Fish oil11.134.5<.000129.437.834.825.048.633.3<.0001
       Garlic9.023.7<.000116.716.213.030.632.441.7<.0001
       L-Lysine5.914.7.0015.616.213.016.720.68.3.0003
       Ginger4.830.3<.000127.832.423.927.134.350.0<.0001
       Melatonin4.837.9<.000161.147.430.428.834.358.3<.0001
       Milk thistle4.86.0.5708.16.58.02.98.3.002
       Cayenne
      Not reported in 2003.
      <511.211.15.413.010.414.716.7.0005
       At least 1 herb or dietary supplement50.957.1<.000160.059.652.952.561.468.4<.0001
      a CIM = complementary and integrative medicine.
      b Data are presented as No. (percentage) of patients.
      c Ns reflect the number of 2017 respondents within each age category. The denominator varies for each percentage due to missing data.
      d Specific modalities reported by at least 10% of respondents to the 2017 survey are shown. Supplemental Tables 1 through 3 (available online at http://www.mcpiqojournal.org) show all modalities reported by at least 5% of respondents to the 2017 survey.
      e Not reported in 2003.
      Treatments and techniques used by at least 10% of respondents from the 2017 survey are reported in the Table. Other less frequently reported treatments and techniques were chelation therapy, dance therapy, and hypnosis.

      Vitamins and Minerals

      Approximately three-quarters of patients in the current cohort (73.5% [228 of 310]) reported using at least one vitamin or mineral, less than the 83% (240 of 289) who reported consuming them in the previous study (P<.0001). The use of vitamin E decreased significantly (31.1% [90 of 289] to 13.4% [38 of 284]; P<.0001), whereas vitamin B complex use increased (24.9% [72 of 289] to 39.3% [116 of 295]; P=.0002). The use of various vitamins and minerals differed significantly by age (all P=.0001 or less) (Table). Vitamins and minerals used by at least 5% of respondents from the 2017 survey are reported in the Table. An infrequently reported mineral was silver.

      Herbs and Other Dietary Supplements

      A greater proportion of the 310 patients surveyed in 2017 used at least one herb or dietary supplement compared with the 289 in the previous study (57.1% [177 of 310] vs 50.9% [147 of 289]; P<.0001). Over time (2003 to 2017), we noted significant increases in the use of flaxseed (13.2% [38 of 289] to 28.5% [57 of 200]; P<.0001), fish oil (11.1% [32 of 289] to 34.5% [68 of 197]; P<.0001), garlic (9.0% [26 of 289] to 23.7% [47 of 198]; P<.0001), ginger (4.8% [14 of 289] to 30.3% [60 of 198]; P<.0001), and melatonin (4.8% [14 of 289] to 37.9% [77 of 203]; P<.0001). The use of specific herbs and dietary supplements increased from less than 5% in 2003 to the following levels in 2017: cayenne (11.2% [22 of 197]), senna (7.1% [14 of 197]), and methylsulfonylmethane (5.6% [11 of 197]). Herbs and other dietary supplements used by at least 5% of respondents from the 2017 survey are reported in Supplemental Table 3, available online at http://www.mcpiqojournal.org. Other less frequently reported herbs and dietary supplements included the use of lutein, creatine, kava, ashwagandha, cat’s claw, goldenseal, and stinging nettle.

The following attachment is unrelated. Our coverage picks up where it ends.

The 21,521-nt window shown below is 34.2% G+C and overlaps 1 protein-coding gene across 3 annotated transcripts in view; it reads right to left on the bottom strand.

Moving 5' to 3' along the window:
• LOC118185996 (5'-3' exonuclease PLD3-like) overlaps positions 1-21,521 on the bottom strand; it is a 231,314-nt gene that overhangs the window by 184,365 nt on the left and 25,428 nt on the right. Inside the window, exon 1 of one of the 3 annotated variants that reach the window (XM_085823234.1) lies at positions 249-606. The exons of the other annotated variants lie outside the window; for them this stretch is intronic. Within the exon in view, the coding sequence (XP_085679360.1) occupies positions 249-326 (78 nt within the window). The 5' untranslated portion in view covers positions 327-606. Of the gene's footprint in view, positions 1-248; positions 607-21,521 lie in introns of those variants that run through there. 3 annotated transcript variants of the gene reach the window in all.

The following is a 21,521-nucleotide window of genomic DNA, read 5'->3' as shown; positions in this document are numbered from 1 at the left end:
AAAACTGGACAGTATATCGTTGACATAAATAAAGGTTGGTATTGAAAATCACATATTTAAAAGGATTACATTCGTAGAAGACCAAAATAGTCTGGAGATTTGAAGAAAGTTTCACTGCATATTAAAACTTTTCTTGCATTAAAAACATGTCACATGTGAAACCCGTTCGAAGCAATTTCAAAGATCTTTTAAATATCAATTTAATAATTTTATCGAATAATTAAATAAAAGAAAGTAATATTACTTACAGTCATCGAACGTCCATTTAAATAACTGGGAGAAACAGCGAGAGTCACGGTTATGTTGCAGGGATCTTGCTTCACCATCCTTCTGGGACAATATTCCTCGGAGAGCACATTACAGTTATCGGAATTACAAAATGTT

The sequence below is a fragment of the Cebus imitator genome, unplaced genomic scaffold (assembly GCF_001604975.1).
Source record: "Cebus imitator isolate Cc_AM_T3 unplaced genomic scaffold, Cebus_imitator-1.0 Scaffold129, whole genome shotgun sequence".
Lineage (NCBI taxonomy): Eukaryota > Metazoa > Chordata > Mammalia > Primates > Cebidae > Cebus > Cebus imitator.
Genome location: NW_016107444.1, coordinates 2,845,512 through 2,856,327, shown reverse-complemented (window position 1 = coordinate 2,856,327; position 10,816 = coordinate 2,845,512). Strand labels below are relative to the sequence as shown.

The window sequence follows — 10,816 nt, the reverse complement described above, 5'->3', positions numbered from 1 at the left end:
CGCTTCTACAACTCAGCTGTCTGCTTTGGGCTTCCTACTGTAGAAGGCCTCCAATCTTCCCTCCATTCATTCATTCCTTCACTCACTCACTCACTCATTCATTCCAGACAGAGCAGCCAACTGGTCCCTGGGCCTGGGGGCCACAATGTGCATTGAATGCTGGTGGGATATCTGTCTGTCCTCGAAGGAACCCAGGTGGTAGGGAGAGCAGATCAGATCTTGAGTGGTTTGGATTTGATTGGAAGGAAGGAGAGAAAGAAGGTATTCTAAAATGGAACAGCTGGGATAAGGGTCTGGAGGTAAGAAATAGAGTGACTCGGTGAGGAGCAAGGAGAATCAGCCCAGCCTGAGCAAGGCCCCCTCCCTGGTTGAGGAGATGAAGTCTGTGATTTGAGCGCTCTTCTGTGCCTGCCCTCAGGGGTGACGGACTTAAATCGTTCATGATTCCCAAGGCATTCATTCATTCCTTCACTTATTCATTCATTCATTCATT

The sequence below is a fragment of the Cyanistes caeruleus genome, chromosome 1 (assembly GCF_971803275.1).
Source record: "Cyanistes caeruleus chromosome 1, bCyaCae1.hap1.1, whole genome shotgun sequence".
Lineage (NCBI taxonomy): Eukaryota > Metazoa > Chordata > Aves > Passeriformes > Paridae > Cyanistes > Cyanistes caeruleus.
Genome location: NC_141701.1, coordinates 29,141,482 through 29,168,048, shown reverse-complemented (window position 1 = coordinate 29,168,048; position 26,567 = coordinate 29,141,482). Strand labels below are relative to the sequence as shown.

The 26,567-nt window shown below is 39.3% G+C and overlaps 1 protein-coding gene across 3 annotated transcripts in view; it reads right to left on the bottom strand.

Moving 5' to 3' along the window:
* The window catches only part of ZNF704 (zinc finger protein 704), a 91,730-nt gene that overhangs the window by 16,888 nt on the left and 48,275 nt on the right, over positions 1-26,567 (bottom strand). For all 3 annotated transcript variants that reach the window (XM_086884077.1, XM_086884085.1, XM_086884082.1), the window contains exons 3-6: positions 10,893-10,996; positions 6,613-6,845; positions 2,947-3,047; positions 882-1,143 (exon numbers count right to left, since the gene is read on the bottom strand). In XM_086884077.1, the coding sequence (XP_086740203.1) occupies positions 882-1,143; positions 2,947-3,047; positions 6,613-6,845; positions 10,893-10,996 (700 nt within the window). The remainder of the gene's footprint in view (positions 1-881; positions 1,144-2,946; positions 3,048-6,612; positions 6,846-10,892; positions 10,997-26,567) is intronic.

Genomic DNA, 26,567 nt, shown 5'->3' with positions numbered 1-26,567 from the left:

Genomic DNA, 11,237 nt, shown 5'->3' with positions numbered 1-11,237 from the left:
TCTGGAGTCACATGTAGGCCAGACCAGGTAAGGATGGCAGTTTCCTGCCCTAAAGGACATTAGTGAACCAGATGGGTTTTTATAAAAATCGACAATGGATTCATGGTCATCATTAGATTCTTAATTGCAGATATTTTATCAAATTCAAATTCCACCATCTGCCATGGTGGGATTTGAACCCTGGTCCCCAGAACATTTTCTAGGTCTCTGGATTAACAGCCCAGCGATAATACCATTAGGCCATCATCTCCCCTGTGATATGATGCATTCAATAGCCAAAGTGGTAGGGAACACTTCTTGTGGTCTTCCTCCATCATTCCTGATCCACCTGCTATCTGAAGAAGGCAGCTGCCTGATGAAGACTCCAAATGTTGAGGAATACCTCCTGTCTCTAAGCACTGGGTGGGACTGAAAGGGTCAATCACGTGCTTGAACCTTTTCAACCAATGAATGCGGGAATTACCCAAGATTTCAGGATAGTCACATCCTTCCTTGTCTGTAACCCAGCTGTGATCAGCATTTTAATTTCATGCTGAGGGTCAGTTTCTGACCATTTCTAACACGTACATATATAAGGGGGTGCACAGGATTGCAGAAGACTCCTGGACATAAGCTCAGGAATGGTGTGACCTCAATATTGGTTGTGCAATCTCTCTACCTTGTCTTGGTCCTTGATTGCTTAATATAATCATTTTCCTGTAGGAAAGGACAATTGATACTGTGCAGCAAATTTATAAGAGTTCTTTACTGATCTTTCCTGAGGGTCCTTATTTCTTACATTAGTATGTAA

Trends of CIM Use by Age Group in 2003 vs 2017

      In general, CIM use increased with time for patients of all ages. We stratified patients by age, following the groupings used in the 2003 study to facilitate comparisons. Figure 2 shows the CIM modalities with the greatest increase in use from 2003 to 2017. Melatonin use significantly increased among the 4 oldest age groups (P=.0004, P<.0001, P=.0001, and P<.0001 for age groups 35-44, 45-54, 55-64, and ≥65 years, respectively). Fish oil use increased significantly in the 55 to 64 age group (P=.0003). Aromatherapy use increased significantly among the 45 to 54 age group (P<.0001), and the use of ginger increased significantly among the 45 to 54 and 65 or older age groups (P<.0001) and P=.0004, respectively.